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    If you head over to Justin Guitar abd look up the folk fingerstyle lessons these should get your basic technique going. He also has some cool fingerstyle pieces to learn justinguitar.com/en/TE-021-FolkFingerstyle1.php – Stuart Moir Apr 11 '11 at 16:58
  • Mozart and Haydn might be the stronger pair of examples. Beethoven bridged the Classical and Romantic eras. – Michael Easter Apr 11 '11 at 23:20

As the guys note. In regards to "classical guitar", there is an accepted method for playing "classical" guitar that has been refined considerably, with Segovia being likely the prime mover. Techniques of playing, fingering, holding the guitar, etc. are all very much standardized and would be expected from someone wanting to play in this style with other similarly-trained musicians. Even altering the indicated fingerings for passages can bring sharp looks of annoyance...

However, if you just want to play fingerstyle on a classical guitar, you can do whatever you like. Any number of jazz fingerstyle players use the classical instrument; Joe Pass for one.

  • +1 I was gonna say Segovia! BTW You can also play "'classical' guitar music" on steel strings. With flats you can get just as sweet as nylon and with no string noise. – luser droog Oct 27 '12 at 9:03

There are generally three things that distinguish classical guitar from other styles of guitar... the instrument, the playing style and the music.

The instrument: Classical guitarists always play on a particular type of guitar, with nylon strings, a hollow body, a rosette around the sound hole, and other distinctive features.

The playing style: classical guitarists have a very particular playing technique. This involves using a guitar support (such as a foot stool), plucking the strings with the thumb, index, middle, and ring fingers, keeping the thumb on the back of the guitar neck at all times, and more. The example technique you gave is sometimes used by classical guitarists, but not always.

The music: Classical guitarists play a specific genre of music called "classical music." Music from this genre is always written in sheet music notation, and is performed exactly the way it is written. However, classical music can incorporate many styles, such as Jazz, Impressionism, Romanticism, etc.

Source: Classical Guitar 101 - What is Classical Guitar?


As youcan see from articles such as this Wikipedia one there is a wide range of musical types which could all be lumped under 'Classical'

There are various styles of plucking and strumming, however a particular piece could be classed as 'classical' without any plucking at all.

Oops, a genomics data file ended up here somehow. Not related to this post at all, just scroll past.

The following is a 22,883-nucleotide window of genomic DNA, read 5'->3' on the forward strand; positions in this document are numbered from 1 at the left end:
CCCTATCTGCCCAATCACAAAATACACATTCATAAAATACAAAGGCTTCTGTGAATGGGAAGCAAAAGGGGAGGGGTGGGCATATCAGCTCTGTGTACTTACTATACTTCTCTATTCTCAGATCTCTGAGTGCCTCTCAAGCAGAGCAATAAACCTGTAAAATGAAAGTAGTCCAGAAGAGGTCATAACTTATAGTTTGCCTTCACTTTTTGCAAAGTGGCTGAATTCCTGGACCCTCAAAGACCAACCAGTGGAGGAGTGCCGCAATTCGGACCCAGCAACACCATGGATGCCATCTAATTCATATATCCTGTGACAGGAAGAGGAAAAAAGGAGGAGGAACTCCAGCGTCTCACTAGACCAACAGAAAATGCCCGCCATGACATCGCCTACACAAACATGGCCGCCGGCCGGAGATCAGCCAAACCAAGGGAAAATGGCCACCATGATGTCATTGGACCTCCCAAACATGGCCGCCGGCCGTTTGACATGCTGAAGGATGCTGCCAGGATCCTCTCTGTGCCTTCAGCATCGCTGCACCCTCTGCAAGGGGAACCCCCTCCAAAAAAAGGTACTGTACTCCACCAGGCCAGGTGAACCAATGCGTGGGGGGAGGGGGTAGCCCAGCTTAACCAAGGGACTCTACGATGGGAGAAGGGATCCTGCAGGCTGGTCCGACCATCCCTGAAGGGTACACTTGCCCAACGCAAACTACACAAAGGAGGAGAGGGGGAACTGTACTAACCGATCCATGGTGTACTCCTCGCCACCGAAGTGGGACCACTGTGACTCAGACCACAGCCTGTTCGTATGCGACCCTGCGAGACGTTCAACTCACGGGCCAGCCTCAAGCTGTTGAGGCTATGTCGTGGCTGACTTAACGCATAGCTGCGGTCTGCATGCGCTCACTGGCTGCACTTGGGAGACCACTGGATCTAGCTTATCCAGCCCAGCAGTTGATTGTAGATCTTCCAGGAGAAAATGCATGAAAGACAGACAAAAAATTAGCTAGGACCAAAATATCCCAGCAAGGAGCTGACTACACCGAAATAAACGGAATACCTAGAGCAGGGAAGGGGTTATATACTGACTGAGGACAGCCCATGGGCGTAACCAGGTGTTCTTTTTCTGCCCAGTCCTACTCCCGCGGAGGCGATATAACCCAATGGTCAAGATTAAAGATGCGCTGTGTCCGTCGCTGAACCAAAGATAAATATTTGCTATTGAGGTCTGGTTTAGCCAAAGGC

And the traditional p,i,m,a technique is just one of a number of techniques. (P thumb, I index finger, M middle finger, A ring finger - which always concerned me as there wasn't a common letter for the little finger :-)

So - broadly correct, yes, but only as a subset of a much wider range of techniques. The Wikipedia article on it is actually pretty good.

  • What is p,i,m,a? Can you point me out some reference where can I find more about these techniques? – Quazi Irfan Apr 11 '11 at 15:43
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    @iamcreasy - if you first check out that wikipedia article, it does explain pima, and also if you check out the "Related" sidebar to your right or search on "classical" you'll come up with some good links such as: music.stackexchange.com/q/2075/104 – Doktor Mayhem Apr 11 '11 at 15:49
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    @iamcreasy: those are abbreviations often used in notating classical music for the guitar, and refer to the plucking hand fingers to be used. P = thumb, i = index, m = middle, and a = ring. Why not t, i, m, r? Because they're derived from Spanish rather than English (sort of the way we use Italian for tempo indications). – Anonymous Apr 11 '11 at 15:52
  • I've seen 'e' for the pinky. I think it was a flamenco article in a guitar mag, 20yrs ago. FWIW. – luser droog Oct 27 '12 at 9:04

You can look at this in purely economic terms, not in terms of the styles of music.

There are three kinds of music, divided on economic lines: folk music, classical (or traditional) music, and commercial music.

Folk music is music written and played by people who have no expectation of earning any money from it. It is performed informally.

Classical music (a better term is traditional music) relies on patronage; the composers write the music because they are paid by wealthy sponsors, people or institutions who want the music. Individual musicians who play classical music can get paid, but the key to classical music productions is that they are not designed to earn any money--in fact they lose money, and the difference is made up by wealthy patrons.

Commercial music is a phenomenon of the 20th century, and is now in decline. Commercial music is whenever anybody writes, records, and performs music with the expectation of selling it and earning a profit from it, within a music industry that seeks to earn a profit overall even if individual commercial music projects may not earn money.

If you think about any music you've heard or played, and think about when it was first written and why, you'll see that most everything falls easily into one of these three categories. It also explains how "classical" music is different from other kinds of music, irrespective of cultural labels.